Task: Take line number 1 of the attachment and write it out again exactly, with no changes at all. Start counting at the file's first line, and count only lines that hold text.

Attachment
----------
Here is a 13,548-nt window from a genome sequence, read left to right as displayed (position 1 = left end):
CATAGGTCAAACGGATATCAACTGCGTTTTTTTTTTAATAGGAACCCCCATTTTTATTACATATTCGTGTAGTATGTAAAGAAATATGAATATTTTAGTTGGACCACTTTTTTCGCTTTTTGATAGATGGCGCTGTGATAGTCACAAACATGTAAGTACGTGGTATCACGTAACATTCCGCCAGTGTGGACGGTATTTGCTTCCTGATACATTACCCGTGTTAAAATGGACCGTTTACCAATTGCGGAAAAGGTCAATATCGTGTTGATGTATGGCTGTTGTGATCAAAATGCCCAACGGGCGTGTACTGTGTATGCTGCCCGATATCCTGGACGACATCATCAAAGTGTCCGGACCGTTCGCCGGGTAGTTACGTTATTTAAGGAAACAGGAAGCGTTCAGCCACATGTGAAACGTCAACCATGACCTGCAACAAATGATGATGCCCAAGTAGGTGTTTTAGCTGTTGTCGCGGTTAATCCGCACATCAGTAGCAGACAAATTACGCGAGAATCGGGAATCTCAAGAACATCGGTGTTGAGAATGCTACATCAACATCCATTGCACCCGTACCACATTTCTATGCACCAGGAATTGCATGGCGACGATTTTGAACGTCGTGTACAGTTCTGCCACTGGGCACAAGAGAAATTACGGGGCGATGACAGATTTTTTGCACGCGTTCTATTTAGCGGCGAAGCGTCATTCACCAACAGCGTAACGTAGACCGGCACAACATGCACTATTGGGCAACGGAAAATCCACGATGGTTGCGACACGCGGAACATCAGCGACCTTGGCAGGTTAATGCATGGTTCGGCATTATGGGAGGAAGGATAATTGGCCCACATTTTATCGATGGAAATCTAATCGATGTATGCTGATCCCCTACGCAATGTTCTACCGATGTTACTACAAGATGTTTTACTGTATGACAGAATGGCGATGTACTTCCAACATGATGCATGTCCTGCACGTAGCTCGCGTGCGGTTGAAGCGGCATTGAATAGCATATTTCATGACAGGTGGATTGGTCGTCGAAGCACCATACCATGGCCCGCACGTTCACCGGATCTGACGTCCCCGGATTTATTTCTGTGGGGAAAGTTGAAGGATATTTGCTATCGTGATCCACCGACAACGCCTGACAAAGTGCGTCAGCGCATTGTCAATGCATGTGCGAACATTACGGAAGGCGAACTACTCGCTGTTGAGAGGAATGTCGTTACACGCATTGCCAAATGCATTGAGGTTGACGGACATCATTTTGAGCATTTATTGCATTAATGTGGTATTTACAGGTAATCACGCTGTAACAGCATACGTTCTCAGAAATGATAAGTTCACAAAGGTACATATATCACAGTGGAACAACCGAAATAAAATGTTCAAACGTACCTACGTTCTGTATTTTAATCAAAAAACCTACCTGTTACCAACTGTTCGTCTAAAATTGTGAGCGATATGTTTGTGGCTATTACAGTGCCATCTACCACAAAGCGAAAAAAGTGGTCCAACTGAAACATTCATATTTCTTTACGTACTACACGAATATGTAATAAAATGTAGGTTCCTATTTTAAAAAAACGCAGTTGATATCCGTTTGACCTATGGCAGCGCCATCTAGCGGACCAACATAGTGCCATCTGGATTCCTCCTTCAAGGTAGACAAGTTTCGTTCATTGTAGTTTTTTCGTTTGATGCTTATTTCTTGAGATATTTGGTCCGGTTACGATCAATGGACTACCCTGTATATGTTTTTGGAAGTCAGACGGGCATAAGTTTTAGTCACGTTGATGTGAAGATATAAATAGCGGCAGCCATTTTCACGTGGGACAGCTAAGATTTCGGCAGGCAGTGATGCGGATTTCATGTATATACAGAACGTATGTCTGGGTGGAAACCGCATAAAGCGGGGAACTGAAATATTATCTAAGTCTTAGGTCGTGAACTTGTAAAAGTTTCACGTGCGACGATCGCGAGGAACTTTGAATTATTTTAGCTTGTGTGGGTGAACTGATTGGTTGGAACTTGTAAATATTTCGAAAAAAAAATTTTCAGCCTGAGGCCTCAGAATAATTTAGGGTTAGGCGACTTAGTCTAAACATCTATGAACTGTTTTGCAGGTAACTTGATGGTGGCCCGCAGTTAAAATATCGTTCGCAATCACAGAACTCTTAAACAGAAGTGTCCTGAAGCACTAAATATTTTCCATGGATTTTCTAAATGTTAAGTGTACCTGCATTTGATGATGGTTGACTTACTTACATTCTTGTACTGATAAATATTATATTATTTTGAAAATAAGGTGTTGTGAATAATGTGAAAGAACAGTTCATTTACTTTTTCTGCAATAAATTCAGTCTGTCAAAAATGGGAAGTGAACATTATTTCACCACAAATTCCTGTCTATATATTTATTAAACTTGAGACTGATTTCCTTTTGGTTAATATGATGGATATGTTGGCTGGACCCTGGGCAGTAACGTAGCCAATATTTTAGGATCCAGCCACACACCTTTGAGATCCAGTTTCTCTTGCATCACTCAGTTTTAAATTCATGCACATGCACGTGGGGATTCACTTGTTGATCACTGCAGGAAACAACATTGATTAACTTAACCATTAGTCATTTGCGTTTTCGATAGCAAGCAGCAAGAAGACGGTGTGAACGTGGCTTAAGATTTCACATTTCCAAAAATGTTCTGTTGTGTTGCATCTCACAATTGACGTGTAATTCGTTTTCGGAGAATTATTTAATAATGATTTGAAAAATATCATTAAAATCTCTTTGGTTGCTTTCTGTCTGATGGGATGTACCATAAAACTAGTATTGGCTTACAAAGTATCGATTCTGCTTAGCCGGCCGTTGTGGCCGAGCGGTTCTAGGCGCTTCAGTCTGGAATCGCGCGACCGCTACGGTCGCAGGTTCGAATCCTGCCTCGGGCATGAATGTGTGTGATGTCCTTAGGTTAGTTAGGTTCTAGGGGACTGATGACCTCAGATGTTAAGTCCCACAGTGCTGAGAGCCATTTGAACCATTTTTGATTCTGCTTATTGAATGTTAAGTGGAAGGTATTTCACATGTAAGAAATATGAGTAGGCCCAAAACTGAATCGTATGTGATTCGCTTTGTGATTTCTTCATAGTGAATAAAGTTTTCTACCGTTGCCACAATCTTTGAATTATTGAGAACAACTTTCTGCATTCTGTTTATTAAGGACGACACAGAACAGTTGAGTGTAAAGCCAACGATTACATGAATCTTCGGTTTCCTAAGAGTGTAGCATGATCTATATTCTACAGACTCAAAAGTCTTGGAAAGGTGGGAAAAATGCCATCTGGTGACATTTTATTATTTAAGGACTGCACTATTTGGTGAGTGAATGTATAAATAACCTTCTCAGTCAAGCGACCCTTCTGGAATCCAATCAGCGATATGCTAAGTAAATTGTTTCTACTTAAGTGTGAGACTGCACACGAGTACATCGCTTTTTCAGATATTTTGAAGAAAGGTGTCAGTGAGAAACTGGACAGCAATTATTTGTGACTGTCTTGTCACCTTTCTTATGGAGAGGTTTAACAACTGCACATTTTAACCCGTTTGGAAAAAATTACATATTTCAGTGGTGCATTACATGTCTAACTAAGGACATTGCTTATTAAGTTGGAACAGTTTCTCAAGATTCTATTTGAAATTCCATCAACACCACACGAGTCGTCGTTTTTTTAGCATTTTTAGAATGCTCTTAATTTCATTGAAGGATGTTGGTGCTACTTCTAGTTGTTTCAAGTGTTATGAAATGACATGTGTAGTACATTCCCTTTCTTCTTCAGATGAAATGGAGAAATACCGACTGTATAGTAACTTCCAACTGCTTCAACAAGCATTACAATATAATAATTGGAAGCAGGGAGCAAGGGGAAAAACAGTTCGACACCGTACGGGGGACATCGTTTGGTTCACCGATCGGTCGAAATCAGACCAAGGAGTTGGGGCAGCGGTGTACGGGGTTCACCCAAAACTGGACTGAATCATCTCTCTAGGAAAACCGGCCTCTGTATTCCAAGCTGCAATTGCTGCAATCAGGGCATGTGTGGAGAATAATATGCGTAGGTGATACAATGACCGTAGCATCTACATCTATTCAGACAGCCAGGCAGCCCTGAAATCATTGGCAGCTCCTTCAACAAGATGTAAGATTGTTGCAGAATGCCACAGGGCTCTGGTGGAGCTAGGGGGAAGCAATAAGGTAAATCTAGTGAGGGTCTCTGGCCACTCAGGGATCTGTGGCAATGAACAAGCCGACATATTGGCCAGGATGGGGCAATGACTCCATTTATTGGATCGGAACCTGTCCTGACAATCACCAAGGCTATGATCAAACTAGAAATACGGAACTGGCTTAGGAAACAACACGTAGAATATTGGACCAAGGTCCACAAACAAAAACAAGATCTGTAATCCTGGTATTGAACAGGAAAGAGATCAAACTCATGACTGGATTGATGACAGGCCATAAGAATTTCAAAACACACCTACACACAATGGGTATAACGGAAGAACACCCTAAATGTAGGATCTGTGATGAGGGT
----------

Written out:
Here is a 13,548-nt window from a genome sequence, read left to right as displayed (position 1 = left end):